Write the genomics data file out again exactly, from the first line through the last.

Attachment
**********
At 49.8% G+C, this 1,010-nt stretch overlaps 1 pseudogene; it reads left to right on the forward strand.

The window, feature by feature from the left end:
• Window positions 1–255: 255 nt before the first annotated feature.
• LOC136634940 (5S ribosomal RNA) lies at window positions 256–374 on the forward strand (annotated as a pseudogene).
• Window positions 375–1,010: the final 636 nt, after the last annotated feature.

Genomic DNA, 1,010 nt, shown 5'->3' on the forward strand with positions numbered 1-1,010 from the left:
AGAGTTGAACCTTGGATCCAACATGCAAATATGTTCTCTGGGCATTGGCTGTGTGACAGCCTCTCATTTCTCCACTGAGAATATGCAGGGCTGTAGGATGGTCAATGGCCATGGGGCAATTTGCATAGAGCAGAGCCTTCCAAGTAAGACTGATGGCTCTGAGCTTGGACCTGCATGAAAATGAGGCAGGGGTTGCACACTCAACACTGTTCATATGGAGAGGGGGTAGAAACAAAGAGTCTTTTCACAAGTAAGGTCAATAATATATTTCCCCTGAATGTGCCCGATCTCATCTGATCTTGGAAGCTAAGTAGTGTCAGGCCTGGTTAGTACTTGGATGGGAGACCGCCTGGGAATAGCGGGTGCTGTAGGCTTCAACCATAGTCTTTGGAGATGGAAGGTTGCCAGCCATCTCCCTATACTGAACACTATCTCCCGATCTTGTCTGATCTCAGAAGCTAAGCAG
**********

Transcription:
At 49.8% G+C, this 1,010-nt stretch overlaps 1 pseudogene; it reads left to right on the forward strand.

The window, feature by feature from the left end:
• Window positions 1–255: 255 nt before the first annotated feature.
• LOC136634940 (5S ribosomal RNA) lies at window positions 256–374 on the forward strand (annotated as a pseudogene).
• Window positions 375–1,010: the final 636 nt, after the last annotated feature.

Genomic DNA, 1,010 nt, shown 5'->3' on the forward strand with positions numbered 1-1,010 from the left:
AGAGTTGAACCTTGGATCCAACATGCAAATATGTTCTCTGGGCATTGGCTGTGTGACAGCCTCTCATTTCTCCACTGAGAATATGCAGGGCTGTAGGATGGTCAATGGCCATGGGGCAATTTGCATAGAGCAGAGCCTTCCAAGTAAGACTGATGGCTCTGAGCTTGGACCTGCATGAAAATGAGGCAGGGGTTGCACACTCAACACTGTTCATATGGAGAGGGGGTAGAAACAAAGAGTCTTTTCACAAGTAAGGTCAATAATATATTTCCCCTGAATGTGCCCGATCTCATCTGATCTTGGAAGCTAAGTAGTGTCAGGCCTGGTTAGTACTTGGATGGGAGACCGCCTGGGAATAGCGGGTGCTGTAGGCTTCAACCATAGTCTTTGGAGATGGAAGGTTGCCAGCCATCTCCCTATACTGAACACTATCTCCCGATCTTGTCTGATCTCAGAAGCTAAGCAG